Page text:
...well then your perception is wrong.....I do not think the US should be in the Olympic bid buisness at all.......I do not think taxpayers should fund any of it...............and I am happy to rotate London/Paris/Dictatorship/London/Paris/Dictatorship for the forseable future ........i just chose a few cities I liked on this poll that are not the BIG 3 cuz I'm a little rebellious like that! :lol:

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...no no no I was just trying to clarify it because you seemed to compare it to Minneapolis mall of America thingy....far far different.

At the time time though, don't try to swing the pendulum so far in the other direction where you're talking about "a very style conscious and sophisticated client who travels everywhere and wants the best of the best and understands quality." and want us to associate that statement with Houston. Especially in the context of an Olympics and an international audience. It's one thing to put Houston into context and say they offer more than they might get credit for. But I'm pretty sure sophisticated international shoppers are not flocking to Houston, Texas. Even if the argument is that they should and just don't know about it.

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Houston has redone their transit system to make it run more efficient and it will be implemented in a little over a week.

When I say efficient mass transit system I mean a subway/metro system, not a few light rail/tram lines and buses.

Besides the NFL stadium and an abandoned Astrodome that still can be converted to an indoor track and field stadium, Reliant/NRG park also has a large convention center that can serve as the media center and NRG arena with a capacity of 8k.

Cleveland also has a NFL stadium, MLB stadium, convention center and an arena (along with light rail lines.) Yet I hope no one in Ohio has delusions of hosting the Olympics.

When I say substantial existing Olympic infrastructure, I mean the stuff that not every major American city already has. An athletics stadium, aquatics center, velodrome, a second and third 10k capacity arena, etc.

I won't claim that Houston is the Paris of the US, but I certainly don't believe that we have no international prestige. We may not have an entertainment value as high as Los Angeles and NYC, but we're far from lacking in anything to do. We have the 2nd largest theater district behind NYC and we have a great museum district that regularly showcases exhibits of art from museums around the world. We have surpassed NYC as the most diverse city in the US, and with that we have a number of diverse neighborhoods, shops and restaurants around Houston.

I am not talking about "things to do" for tourists, I am talking about international appeal for the IOC voters. Houston is associated with a lot of the things the rest of the world hates about the USA, and it does not have the cultural achievements of European cities to balance that negative impression. If it is in a contest against a city like St Petersburg, Milan or Durban then Houston is going to have a mountain to climb to win votes.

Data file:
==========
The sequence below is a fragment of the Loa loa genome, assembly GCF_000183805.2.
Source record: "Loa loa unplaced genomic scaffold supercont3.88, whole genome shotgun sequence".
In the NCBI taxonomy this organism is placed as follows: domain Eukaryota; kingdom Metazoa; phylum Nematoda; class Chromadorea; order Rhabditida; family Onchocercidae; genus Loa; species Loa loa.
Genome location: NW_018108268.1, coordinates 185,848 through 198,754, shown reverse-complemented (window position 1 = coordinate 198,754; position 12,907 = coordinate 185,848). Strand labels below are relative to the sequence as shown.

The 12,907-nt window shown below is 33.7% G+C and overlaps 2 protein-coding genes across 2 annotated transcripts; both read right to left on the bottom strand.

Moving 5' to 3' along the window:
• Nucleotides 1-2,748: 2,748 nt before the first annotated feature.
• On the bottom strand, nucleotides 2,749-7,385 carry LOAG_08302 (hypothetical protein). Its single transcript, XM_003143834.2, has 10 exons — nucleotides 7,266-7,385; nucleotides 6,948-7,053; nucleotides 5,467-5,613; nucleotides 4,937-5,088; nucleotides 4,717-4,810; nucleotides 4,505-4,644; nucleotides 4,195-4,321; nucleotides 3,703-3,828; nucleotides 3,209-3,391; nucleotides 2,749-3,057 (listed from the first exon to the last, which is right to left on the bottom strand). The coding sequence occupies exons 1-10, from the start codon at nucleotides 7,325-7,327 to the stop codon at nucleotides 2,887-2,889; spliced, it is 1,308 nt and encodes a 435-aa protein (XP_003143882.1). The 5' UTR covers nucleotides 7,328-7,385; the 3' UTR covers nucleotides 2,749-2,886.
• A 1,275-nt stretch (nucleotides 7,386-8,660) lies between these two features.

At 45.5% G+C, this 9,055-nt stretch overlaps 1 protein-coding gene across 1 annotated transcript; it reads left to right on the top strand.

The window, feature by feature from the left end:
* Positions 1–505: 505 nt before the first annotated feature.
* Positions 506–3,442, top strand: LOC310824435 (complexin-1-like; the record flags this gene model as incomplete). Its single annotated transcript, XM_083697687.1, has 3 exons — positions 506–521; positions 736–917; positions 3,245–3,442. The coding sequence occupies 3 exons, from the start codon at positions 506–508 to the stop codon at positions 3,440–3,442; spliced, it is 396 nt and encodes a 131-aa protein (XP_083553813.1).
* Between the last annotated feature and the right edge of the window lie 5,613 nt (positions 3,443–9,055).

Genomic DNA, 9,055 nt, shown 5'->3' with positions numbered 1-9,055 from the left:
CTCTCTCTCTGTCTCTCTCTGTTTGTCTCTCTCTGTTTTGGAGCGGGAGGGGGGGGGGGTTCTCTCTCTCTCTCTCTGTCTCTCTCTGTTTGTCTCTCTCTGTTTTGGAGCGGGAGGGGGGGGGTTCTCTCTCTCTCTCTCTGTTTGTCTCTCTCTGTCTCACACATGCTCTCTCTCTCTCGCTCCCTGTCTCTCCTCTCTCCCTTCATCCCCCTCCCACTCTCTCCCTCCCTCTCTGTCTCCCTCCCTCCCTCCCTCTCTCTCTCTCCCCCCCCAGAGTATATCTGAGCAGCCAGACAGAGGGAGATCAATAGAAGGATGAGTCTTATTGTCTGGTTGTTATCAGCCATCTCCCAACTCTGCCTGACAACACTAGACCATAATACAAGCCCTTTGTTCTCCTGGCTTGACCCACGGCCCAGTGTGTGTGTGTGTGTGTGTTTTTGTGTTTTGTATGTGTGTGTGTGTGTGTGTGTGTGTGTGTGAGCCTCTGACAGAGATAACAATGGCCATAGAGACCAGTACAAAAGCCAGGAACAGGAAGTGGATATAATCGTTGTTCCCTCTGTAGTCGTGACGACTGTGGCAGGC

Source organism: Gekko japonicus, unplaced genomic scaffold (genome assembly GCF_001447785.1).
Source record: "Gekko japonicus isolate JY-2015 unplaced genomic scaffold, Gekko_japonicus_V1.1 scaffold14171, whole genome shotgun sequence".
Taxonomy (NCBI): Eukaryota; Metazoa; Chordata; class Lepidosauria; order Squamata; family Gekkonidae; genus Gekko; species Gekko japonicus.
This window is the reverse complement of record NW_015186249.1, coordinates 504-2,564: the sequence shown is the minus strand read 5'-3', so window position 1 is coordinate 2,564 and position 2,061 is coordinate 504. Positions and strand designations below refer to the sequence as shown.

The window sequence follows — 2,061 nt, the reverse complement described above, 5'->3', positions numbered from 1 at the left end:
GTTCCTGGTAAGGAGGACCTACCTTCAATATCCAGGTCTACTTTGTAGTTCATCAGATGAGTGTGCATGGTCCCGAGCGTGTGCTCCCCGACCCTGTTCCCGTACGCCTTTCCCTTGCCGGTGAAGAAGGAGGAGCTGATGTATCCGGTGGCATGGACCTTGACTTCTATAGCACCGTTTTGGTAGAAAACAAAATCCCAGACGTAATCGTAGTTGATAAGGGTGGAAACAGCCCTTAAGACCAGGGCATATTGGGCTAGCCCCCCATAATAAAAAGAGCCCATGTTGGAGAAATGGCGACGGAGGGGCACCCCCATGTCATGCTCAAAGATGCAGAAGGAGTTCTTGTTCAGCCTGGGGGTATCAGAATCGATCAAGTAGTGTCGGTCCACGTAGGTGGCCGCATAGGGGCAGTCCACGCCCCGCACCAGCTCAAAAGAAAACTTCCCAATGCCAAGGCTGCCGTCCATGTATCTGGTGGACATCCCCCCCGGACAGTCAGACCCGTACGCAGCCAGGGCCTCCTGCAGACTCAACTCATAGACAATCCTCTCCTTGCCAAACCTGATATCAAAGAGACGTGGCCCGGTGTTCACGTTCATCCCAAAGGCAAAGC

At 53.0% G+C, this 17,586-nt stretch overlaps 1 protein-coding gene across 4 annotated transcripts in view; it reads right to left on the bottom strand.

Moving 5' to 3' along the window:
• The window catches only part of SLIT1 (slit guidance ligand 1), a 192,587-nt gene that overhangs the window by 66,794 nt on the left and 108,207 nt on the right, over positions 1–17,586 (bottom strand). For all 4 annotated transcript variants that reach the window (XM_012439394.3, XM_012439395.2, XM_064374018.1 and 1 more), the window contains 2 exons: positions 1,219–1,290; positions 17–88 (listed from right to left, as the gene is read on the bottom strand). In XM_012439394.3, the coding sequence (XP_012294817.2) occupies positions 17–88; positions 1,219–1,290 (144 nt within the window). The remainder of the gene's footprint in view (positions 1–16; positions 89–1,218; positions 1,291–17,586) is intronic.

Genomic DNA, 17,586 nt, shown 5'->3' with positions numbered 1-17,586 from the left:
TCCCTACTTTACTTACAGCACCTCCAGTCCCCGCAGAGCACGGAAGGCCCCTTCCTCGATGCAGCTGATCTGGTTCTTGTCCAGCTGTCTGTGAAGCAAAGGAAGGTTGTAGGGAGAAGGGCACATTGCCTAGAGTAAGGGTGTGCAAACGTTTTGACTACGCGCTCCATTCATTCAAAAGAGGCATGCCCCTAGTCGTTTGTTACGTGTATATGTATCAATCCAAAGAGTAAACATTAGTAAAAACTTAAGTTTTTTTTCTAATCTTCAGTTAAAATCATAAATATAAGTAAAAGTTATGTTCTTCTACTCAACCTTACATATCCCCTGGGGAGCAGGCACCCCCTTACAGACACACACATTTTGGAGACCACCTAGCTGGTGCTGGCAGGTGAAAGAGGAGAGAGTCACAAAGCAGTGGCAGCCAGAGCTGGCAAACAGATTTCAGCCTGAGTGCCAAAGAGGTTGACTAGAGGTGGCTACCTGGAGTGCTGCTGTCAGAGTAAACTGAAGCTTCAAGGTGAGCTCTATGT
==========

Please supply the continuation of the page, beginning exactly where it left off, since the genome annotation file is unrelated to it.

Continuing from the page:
Again, I am not saying it is impossible for Houston to host. I just don't see what Houston has to offer that other cities don't. Philadelphia also has a similar group of venues, but has more history and a much better geographical position. Why Houston instead of Philadelphia?

Edited by Nacre

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No…you guys twist everything up…you are still not getting the point I was trying to make….I’ll just say I’m sure it’s my fault as I’m not a great writer and my grammar sucks; however, I probably spend more time in NYC, LA, SF, Chicago, DC, Miami, Houston, Dallas, and many other large cities in North America than any of you unless you live there. I have projects in many of these cities and I feel like I get a good feel for these places through research and planning related to my field and just because I end up spending so much time there.

I'm pretty sure sophisticated international shoppers are not flocking to Houston, Texas.

..you would be surprised, but that is not the point I was trying to make.

…..the point was that many Houston shoppers ARE international (some even couture) clients, they travel frequently but reside in Houston and insist on the highest level of luxury and choice in their home town….and they have the money to support the lifestyle and businesses that cater to them, that is one reason every luxury brand has a thriving flagship in the city. It is a fabulously stylish and wealthy city that has everything any large world city has…..or they can afford to buy or build it.

Houston is a brilliant, cultured, important, international city in every way....but you are likely right that some basic people don't know much more than....it's in Texas like Dallas which has a TV show! I do think you underestimate Houstons value and reputation in international circles.